Sumio Konno used to invite neighborhood children and their parents to a barbeque in his garden, overlooking a forest and a pond where water birds would come and go.
“We would often get together and grill fish, mushrooms and freshly dug bamboo shoots. It was the epitome of a wonderful life,” recalled Konno, a former nuclear plant worker, of his old home in rural, north-eastern Japan.
“We believe residents can now live free from anxiety as decontamination work has been completed,” he added.
However, local officials have acknowledged that high levels of radiation are readily detected in forests and mountain areas, where clean-up operations were never conducted.
Konno, his wife and their 15-year-old son have now squeezed themselves into an apartment in the city of Fukushima, 70 kilometres north-west of the crippled nuclear plant. He has not seen any of the neighborhood children again since the nuclear disaster.
“I miss them so much,” he said.
Lying in a virtually empty residential area of Namie, Konno’s two-story house was demolished in September due to radiation contamination.
Isogai moved from Fukushima to the city of Niigata, on the Sea of Japan coast in 2012, after her two teenage daughters suffered nosebleeds and developed rashes on their bodies following the nuclear disaster.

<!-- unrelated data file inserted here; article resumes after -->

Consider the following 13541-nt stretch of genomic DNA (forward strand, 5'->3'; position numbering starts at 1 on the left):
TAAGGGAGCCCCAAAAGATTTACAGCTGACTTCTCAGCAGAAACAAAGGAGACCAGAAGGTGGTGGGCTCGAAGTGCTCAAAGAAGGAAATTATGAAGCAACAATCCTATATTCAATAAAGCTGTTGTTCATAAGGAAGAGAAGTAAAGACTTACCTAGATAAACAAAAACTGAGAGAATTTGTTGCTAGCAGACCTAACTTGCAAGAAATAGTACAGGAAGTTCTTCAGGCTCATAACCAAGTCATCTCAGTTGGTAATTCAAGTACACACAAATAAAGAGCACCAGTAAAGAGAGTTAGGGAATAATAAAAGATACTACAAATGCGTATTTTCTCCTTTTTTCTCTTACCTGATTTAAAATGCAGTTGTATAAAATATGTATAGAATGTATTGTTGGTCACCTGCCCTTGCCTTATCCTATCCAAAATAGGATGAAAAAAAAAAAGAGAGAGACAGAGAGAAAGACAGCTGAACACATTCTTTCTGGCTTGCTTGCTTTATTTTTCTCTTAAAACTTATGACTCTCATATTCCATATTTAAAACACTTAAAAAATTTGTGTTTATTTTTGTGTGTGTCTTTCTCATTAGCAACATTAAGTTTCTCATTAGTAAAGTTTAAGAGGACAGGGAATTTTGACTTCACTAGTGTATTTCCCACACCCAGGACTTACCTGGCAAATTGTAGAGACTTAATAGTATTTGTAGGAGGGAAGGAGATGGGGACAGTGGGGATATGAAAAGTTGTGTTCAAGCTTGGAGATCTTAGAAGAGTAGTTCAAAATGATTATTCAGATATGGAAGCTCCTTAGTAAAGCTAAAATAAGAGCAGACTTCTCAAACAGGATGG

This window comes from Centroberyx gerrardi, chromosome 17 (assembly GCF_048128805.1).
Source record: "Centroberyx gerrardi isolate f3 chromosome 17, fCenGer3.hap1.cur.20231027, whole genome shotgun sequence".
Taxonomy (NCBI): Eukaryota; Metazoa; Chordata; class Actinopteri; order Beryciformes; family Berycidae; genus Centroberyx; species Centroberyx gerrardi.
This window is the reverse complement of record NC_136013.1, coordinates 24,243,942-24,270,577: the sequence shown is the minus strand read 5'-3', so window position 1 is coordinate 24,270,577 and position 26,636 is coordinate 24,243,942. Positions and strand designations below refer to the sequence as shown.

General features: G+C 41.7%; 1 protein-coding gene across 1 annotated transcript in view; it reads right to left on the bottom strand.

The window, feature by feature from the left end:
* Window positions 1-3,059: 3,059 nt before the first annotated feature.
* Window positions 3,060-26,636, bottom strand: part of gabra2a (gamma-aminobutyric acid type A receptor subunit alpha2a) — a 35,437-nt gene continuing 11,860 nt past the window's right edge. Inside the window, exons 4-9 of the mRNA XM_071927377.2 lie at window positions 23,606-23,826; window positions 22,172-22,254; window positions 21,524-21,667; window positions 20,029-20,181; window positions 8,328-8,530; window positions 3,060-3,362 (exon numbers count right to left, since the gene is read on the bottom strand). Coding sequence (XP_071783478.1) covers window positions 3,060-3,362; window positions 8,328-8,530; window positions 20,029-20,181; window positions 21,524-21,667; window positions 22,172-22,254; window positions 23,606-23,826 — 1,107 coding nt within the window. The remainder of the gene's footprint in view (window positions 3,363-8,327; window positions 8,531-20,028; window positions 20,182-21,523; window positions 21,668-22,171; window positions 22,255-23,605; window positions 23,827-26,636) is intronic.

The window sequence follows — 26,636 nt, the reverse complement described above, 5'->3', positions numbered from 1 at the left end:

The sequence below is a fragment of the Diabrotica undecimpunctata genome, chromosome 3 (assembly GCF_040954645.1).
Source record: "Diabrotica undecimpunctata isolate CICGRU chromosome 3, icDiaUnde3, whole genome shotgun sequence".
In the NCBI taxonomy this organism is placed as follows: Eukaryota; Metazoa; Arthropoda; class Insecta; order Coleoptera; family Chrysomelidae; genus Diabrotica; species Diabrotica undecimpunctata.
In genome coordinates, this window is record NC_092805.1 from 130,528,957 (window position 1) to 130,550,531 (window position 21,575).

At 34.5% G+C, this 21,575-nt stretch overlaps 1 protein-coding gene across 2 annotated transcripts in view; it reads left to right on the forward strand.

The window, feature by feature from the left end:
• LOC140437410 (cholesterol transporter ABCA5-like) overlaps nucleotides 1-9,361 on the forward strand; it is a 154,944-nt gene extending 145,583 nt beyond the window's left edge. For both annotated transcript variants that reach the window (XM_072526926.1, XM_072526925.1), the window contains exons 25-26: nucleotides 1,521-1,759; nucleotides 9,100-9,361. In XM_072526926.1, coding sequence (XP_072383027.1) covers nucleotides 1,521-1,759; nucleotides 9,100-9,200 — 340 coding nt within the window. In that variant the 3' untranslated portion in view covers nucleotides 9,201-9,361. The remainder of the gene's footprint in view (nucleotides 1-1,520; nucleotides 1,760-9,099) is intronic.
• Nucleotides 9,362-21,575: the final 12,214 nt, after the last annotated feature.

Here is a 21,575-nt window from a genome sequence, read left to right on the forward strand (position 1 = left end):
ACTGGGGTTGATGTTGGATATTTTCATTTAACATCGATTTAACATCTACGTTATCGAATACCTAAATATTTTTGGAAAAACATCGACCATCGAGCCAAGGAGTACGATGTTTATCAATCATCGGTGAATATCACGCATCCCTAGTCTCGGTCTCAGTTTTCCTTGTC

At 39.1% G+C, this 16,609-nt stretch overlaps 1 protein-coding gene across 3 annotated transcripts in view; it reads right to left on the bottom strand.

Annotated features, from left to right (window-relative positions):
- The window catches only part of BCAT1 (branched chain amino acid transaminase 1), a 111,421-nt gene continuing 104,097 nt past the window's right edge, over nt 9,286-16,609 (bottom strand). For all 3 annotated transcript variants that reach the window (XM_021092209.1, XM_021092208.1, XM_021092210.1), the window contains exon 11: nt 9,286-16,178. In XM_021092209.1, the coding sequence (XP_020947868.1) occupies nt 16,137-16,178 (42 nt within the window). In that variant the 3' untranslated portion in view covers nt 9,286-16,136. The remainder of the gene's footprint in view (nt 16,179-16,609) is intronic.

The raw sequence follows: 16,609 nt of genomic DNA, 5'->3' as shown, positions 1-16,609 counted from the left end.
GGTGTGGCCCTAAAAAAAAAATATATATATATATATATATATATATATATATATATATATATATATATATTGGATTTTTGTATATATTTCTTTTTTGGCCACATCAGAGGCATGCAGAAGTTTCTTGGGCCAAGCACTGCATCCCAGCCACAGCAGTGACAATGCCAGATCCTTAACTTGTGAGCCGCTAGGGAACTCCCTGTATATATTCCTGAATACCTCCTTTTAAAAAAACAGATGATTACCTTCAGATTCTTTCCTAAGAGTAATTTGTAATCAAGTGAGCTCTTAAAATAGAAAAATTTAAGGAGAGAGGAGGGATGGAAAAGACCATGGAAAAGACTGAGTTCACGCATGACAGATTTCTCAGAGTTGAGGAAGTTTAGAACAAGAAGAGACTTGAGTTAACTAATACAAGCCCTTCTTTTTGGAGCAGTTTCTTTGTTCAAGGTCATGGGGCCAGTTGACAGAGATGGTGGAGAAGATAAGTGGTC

The disaster came?two years after the family’s long-awaited house was built.
Isogai, who unsuccessfully ran for a Niigata Prefectural Assembly seat last year, recalled some men asked her why she became a candidate, saying, “you are a mere woman.”
More than 90 per cent of the Assembly’s seats are occupied by men.
Isogai is among tens of thousands of so-called “voluntary” evacuees who fled areas not designated as mandatory evacuation zones. They have received little compensation from the Fukushima plant’s operator.
In 2017, the prefectural government stopped giving housing subsidies to such evacuees, which critics say has worsened their plight.
A limited number of vocal evacuees such as Konno and Isogai have also been subject to online attacks.
“I’m aware that I have been the subject of online vitriol,” Konno said. “But, I tell you the facts about the nuclear disaster. I will continue to talk about what really took place here in Fukushima. If I don’t, the government will sweep the whole thing under the rug.” (DPA)